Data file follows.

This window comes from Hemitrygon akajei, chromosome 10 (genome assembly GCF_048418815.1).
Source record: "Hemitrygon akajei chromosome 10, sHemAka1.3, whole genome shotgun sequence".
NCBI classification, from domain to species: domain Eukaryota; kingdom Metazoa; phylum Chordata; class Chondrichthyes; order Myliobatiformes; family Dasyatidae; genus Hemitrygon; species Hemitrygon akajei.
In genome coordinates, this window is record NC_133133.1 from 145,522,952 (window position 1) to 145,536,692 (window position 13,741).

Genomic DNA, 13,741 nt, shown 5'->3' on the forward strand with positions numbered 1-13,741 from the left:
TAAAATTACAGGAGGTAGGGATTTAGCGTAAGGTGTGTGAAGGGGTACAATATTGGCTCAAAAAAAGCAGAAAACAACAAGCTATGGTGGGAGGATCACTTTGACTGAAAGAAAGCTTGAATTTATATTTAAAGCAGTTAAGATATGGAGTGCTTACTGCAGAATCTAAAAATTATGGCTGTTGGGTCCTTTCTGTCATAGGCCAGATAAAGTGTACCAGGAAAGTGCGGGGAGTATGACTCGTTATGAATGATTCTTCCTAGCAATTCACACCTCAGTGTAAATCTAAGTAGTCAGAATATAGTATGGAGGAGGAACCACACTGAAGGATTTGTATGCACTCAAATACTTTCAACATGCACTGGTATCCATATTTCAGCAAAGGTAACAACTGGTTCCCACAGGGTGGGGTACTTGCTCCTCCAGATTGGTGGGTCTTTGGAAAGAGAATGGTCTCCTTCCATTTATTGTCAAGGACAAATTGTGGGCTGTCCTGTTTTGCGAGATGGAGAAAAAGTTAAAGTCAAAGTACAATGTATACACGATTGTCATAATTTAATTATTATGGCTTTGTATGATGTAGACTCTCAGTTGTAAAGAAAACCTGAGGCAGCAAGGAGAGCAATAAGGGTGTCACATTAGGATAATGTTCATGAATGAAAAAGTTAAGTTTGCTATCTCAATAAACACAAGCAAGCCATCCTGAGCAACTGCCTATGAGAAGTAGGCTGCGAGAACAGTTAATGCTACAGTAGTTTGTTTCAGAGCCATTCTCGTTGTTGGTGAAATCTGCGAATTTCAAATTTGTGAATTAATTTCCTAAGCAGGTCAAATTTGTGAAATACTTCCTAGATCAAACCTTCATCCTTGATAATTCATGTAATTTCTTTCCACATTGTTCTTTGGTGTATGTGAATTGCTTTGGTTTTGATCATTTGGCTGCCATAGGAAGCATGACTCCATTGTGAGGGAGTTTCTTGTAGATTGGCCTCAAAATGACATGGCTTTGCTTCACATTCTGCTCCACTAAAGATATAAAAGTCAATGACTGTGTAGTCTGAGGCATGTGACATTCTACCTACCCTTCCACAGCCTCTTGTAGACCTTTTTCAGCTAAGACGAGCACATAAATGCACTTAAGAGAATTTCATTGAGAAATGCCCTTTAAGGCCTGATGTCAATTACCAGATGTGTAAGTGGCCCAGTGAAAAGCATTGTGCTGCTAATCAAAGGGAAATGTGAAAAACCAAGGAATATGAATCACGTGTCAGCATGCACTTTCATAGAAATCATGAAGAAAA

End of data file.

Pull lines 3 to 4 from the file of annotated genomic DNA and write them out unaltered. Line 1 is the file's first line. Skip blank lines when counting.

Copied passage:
NCBI classification, from domain to species: domain Eukaryota; kingdom Metazoa; phylum Chordata; class Chondrichthyes; order Myliobatiformes; family Dasyatidae; genus Hemitrygon; species Hemitrygon akajei.
In genome coordinates, this window is record NC_133133.1 from 145,522,952 (window position 1) to 145,536,692 (window position 13,741).